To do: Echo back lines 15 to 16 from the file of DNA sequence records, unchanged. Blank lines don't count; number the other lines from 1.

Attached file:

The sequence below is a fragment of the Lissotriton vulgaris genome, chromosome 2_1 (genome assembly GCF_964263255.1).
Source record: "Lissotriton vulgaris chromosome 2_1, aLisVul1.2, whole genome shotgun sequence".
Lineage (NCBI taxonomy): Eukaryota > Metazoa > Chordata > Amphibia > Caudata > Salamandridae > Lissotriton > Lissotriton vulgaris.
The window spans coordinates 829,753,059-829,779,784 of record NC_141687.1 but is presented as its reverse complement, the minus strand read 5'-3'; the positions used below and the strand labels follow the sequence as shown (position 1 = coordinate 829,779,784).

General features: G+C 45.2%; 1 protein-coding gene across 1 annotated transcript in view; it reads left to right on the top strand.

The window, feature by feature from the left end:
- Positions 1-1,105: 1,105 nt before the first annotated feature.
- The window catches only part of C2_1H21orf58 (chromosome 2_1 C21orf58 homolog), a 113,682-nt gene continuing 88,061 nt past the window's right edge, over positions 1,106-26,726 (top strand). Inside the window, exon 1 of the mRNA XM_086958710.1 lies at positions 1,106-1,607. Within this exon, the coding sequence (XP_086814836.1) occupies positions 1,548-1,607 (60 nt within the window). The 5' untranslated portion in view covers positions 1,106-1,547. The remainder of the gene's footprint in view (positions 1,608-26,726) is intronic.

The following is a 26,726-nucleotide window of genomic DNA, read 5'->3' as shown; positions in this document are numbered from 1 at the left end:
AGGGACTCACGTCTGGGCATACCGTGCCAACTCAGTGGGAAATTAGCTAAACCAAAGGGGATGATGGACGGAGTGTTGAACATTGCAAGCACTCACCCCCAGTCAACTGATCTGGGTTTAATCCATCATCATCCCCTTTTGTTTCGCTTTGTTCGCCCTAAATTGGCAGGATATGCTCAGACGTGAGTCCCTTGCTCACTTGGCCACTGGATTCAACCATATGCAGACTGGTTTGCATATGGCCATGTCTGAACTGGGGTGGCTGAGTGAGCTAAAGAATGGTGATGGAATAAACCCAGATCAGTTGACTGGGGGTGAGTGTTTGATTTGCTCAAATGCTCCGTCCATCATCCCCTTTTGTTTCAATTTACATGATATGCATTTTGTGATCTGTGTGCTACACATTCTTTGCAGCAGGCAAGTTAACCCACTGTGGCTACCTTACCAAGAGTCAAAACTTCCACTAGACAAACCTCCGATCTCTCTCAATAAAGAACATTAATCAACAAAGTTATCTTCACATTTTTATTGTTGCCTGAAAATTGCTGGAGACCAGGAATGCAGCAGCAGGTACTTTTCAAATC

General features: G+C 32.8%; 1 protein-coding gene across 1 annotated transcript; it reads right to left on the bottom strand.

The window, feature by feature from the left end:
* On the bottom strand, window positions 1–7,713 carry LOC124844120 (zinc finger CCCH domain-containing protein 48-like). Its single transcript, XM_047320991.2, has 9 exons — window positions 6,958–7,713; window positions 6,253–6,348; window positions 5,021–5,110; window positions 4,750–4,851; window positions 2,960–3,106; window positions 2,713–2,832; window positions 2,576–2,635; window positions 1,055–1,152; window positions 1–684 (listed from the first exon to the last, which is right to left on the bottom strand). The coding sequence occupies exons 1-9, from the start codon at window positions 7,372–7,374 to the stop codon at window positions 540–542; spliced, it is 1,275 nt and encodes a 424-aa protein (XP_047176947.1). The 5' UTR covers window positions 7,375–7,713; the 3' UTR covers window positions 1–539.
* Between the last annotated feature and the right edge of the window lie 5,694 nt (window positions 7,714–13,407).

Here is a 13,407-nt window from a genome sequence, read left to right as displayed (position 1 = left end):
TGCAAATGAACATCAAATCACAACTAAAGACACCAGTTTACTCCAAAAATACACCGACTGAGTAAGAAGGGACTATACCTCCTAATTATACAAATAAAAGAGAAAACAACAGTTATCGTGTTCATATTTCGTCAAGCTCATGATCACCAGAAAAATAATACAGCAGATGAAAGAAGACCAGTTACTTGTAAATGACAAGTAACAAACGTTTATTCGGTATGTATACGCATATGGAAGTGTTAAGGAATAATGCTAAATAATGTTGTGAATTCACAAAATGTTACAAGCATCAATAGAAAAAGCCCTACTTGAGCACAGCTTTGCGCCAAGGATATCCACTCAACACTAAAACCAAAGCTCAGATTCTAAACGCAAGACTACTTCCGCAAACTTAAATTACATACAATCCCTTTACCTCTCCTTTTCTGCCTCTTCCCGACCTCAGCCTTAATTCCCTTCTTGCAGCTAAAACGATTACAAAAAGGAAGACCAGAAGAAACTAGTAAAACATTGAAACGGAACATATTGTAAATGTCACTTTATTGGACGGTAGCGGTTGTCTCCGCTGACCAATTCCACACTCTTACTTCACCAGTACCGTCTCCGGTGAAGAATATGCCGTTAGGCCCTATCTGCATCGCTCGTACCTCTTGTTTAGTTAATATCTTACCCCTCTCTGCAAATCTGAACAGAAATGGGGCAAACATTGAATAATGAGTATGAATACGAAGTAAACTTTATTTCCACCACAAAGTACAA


Here is a 13,407-nt window from a genome sequence, read left to right as displayed (position 1 = left end):
TGCAAATGAACATCAAATCACAACTAAAGACACCAGTTTACTCCAAAAATACACCGACTGAGTAAGAAGGGACTATACCTCCTAATTATACAAATAAAAGAGAAAACAACAGTTATCGTGTTCATATTTCGTCAAGCTCATGATCACCAGAAAAATAATACAGCAGATGAAAGAAGACCAGTTACTTGTAAATGACAAGTAACAAACGTTTATTCGGTATGTATACGCATATGGAAGTGTTAAGGAATAATGCTAAATAATGTTGTGAATTCACAAAATGTTACAAGCATCAATAGAAAAAGCCCTACTTGAGCACAGCTTTGCGCCAAGGATATCCACTCAACACTAAAACCAAAGCTCAGATTCTAAACGCAAGACTACTTCCGCAAACTTAAATTACATACAATCCCTTTACCTCTCCTTTTCTGCCTCTTCCCGACCTCAGCCTTAATTCCCTTCTTGCAGCTAAAACGATTACAAAAAGGAAGACCAGAAGAAACTAGTAAAACATTGAAACGGAACATATTGTAAATGTCACTTTATTGGACGGTAGCGGTTGTCTCCGCTGACCAATTCCACACTCTTACTTCACCAGTACCGTCTCCGGTGAAGAATATGCCGTTAGGCCCTATCTGCATCGCTCGTACCTCTTGTTTAGTTAATATCTTACCCCTCTCTGCAAATCTGAACAGAAATGGGGCAAACATTGAATAATGAGTATGAATACGAAGTAAACTTTATTTCCACCACAAAGTACAA